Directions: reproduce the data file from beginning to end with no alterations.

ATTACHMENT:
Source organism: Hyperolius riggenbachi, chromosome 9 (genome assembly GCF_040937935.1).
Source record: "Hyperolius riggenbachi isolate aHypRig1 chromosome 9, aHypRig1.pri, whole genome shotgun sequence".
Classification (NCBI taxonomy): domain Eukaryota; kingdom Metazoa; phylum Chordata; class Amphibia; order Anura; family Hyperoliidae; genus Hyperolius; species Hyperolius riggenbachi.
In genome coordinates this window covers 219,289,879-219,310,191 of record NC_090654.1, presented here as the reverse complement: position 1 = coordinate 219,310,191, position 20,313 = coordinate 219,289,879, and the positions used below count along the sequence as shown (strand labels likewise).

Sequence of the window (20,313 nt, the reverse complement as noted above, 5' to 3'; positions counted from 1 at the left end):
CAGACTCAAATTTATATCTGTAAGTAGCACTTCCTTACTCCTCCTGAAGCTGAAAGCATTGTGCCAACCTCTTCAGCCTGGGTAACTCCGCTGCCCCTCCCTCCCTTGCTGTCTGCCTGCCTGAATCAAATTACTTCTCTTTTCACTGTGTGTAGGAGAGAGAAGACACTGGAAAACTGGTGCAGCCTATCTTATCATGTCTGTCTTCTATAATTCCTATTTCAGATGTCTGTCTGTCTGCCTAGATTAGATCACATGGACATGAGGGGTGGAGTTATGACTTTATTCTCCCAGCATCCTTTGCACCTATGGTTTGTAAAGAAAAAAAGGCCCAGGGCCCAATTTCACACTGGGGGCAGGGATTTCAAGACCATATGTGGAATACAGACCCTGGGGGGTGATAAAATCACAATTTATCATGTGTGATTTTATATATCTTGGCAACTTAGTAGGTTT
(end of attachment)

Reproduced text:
Source organism: Hyperolius riggenbachi, chromosome 9 (genome assembly GCF_040937935.1).
Source record: "Hyperolius riggenbachi isolate aHypRig1 chromosome 9, aHypRig1.pri, whole genome shotgun sequence".
Classification (NCBI taxonomy): domain Eukaryota; kingdom Metazoa; phylum Chordata; class Amphibia; order Anura; family Hyperoliidae; genus Hyperolius; species Hyperolius riggenbachi.
In genome coordinates this window covers 219,289,879-219,310,191 of record NC_090654.1, presented here as the reverse complement: position 1 = coordinate 219,310,191, position 20,313 = coordinate 219,289,879, and the positions used below count along the sequence as shown (strand labels likewise).

Sequence of the window (20,313 nt, the reverse complement as noted above, 5' to 3'; positions counted from 1 at the left end):
CAGACTCAAATTTATATCTGTAAGTAGCACTTCCTTACTCCTCCTGAAGCTGAAAGCATTGTGCCAACCTCTTCAGCCTGGGTAACTCCGCTGCCCCTCCCTCCCTTGCTGTCTGCCTGCCTGAATCAAATTACTTCTCTTTTCACTGTGTGTAGGAGAGAGAAGACACTGGAAAACTGGTGCAGCCTATCTTATCATGTCTGTCTTCTATAATTCCTATTTCAGATGTCTGTCTGTCTGCCTAGATTAGATCACATGGACATGAGGGGTGGAGTTATGACTTTATTCTCCCAGCATCCTTTGCACCTATGGTTTGTAAAGAAAAAAAGGCCCAGGGCCCAATTTCACACTGGGGGCAGGGATTTCAAGACCATATGTGGAATACAGACCCTGGGGGGTGATAAAATCACAATTTATCATGTGTGATTTTATATATCTTGGCAACTTAGTAGGTTT